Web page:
Sort By: Post Date | Title | Publish Date
Robert Deutsch Posted: Apr 21, 2016 12 comments
I first encountered the work of Dave Wilson in the late 1970s. He was then a recording engineer responsible for some great-sounding records, including pianist Mark P. Wetch's Ragtime Razzmatazz (LP, Wilson Audio W-808), which quickly became one of my favorite system-demo records.

Then Wilson turned his attention to designing loudspeakers. His first model was the Wilson Audio Modular Monitor, reviewed for Stereophile by its then-publisher, Larry Archibald, in August 1983, who described it as "the most enjoyable speaker system I've listened to, and significantly valuable as a diagnostic tool." At $35,000/pair ($83,577 in today's dollars), the WAMM may have been the most expensive speaker then on the market.

Filed under
Robert Deutsch Posted: Mar 05, 2016 6 comments
Was a sunny day. Not a cloud was in the sky. (With thanks to Paul Simon.) A good day for a drive. But where? "Is there some audio store you haven't been to for some time that you'd like to visit?" (My wife is well-acquainted with my interests.)

But of course! Aardvark Boutique Audio, in Orangeville, Ontario.

Robert Deutsch Posted: Feb 09, 2016 4 comments
For some time now, I've been thinking that my record player was due for an upgrade. My Linn LP12 turntable and Ittok LVII tonearm are about 25 years old, and my AudioQuest AQ7000nsx cartridge is going on 15. During that time, my listening has become increasingly dominated by CDs, but I am not yet ready to give up on LPs. Updating my LP12—for which I have Linn's Lingo power supply but no other upgrades—would involve installing the Keel subchassis, for $3250—for which price I could get another maker's new, current-design turntable and still have the LP12 to sell. The Linn Ittok can't be upgraded, and its replacement, the Ekos SE, costs $4950—out of my range. AudioQuest no longer makes cartridges. Examining my AQ7000nsx's stylus under a microscope showed no visible wear, and there was no obvious audible problem that could be traced to the cartridge's suspension, but age must be having some sort of effect. Taking all these factors into account, I decided to replace my entire phono front end.
Filed under
Larry Greenhill Robert Deutsch Posted: Jan 13, 2016 10 comments
Bang & Olufsen celebrated its 90 years of existence by releasing a $75,000/pair loudspeaker that had been 12 years in design. Geoff Martin, Bang and Olufsen's Tonmeister and Technology Specialist in Sound Design, played an instrumental role in bringing the Beolab 90 from its origin as a blue-sky project...
Filed under
Robert Deutsch Posted: Jan 12, 2016 0 comments
Made in Slovenia, the Ubiq One ($13,750/pair) is a striking-looking speaker, whose sound (in a system with the Absolare Passion integrated amplifier and Memory Player 64) had a horn-like quickness. I looked up Ubiq Audio on the internet, and was interested to note that Igor Kante, Ubiq's CEO and project leader, is a big fan of Avantgarde horns, as am I.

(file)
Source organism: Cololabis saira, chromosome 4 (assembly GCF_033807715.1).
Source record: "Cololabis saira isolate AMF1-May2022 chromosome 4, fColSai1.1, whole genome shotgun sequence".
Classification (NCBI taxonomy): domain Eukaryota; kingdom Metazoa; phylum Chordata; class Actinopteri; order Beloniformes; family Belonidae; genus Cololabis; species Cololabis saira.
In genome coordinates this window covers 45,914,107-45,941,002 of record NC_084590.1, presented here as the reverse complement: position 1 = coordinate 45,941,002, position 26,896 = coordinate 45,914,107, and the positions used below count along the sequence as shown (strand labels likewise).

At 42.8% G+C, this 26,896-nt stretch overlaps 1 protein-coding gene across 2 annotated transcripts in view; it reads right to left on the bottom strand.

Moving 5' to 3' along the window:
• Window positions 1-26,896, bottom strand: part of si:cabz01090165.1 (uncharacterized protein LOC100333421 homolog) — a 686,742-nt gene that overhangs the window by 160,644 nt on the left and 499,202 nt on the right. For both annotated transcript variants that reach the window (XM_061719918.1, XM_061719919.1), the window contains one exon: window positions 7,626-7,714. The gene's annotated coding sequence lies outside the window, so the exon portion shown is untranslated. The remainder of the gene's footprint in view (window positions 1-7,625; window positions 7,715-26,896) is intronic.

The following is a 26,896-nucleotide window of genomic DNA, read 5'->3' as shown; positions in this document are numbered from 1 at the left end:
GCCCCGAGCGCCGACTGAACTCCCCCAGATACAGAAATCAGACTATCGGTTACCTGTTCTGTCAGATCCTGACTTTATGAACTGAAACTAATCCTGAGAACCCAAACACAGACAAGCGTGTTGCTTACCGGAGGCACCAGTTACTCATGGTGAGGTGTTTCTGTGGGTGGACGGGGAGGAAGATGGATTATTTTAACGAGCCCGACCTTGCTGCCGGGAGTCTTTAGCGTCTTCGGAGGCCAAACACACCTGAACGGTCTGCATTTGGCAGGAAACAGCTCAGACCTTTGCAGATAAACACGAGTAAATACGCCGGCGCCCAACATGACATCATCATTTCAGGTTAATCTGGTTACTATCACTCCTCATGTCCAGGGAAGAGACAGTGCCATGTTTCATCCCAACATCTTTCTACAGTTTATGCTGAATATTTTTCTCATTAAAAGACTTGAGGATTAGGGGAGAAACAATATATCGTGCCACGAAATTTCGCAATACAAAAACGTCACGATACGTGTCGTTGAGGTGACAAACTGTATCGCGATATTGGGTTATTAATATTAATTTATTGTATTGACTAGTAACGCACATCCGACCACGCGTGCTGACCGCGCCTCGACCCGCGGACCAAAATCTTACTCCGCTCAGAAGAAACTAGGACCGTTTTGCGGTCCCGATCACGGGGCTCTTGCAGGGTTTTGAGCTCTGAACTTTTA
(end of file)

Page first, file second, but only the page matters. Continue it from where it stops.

Filed under
Robert Deutsch Posted: Jan 12, 2016 0 comments
The French speaker company, Cabasse, is probably best known for their huge spherical speaker (La Sphère—reviewed by Michael Fremer in September 2008) but they make a wide range of speakers, most of them more conventional-looking. Making its US debut at CES 2016 was the Murano, a 3-way bookshelf type with a coaxial tweeter.
Filed under
Robert Deutsch Posted: Jan 12, 2016 0 comments
Coming from the pro market, where active loudspeakers have been the norm, ATC is a major advocate of the active approach. According to ATC, the advantages include more accurate crossovers, lower intermodulation distortion, improved frequency response and stereo matching, and better low-frequency control. The active speaker from ATC being demoed at CES was the SCM40A, ($12,999/pair; $6999/pair in the passive version).
Filed under
Robert Deutsch Posted: Jan 12, 2016 0 comments
"Clear sound from the north" is how the speakers from Penaudio are identified in the product literature, and my immediate thought was that this is a speaker from The Great White North, ie, Canada. Actually, the speakers are designed in Finland, with the factory in Latvia. The speaker in the photo is the Serenade Signature ($10,999/pair), a slim floorstander that uses custom SEAS drivers. Good sound with Conrad-Johnson electronics.
Filed under
Robert Deutsch Posted: Jan 12, 2016 1 comments
Not having been actively involved in the turntable scene until recently, I found out for the first time about European Audio Team (EAT) at this year's CES. I was intrigued by the look of the various EAT turntables and arms, especially the E-Flat turntable with its flat arm ($4475). My guess was that the turntable was direct-drive, but the charming Jozefina Lichtenegger, the company's CEO (above), told me that the turntable was belt-driven, with a 35 lb platter.
Filed under
Robert Deutsch Posted: Jan 12, 2016 1 comments
Now distributed in the US by MoFi distribution, the venerable Quad Electroacoustics has a new non-electrostatic line, the Z series, which uses woven glass-fiber cones for the midrange and bass units, allied to a "true ribbon" tweeter. The tweeter is said to have descended from the original Corner Ribbon, which preceded the electrostatic Quad ESL-57. On static display at CES 2016 were the Z-3 ($4199/pair, left side of the ESL-2812 in the center of the photo) and the Z-4 ($4000/pair, on the right).

Pages

X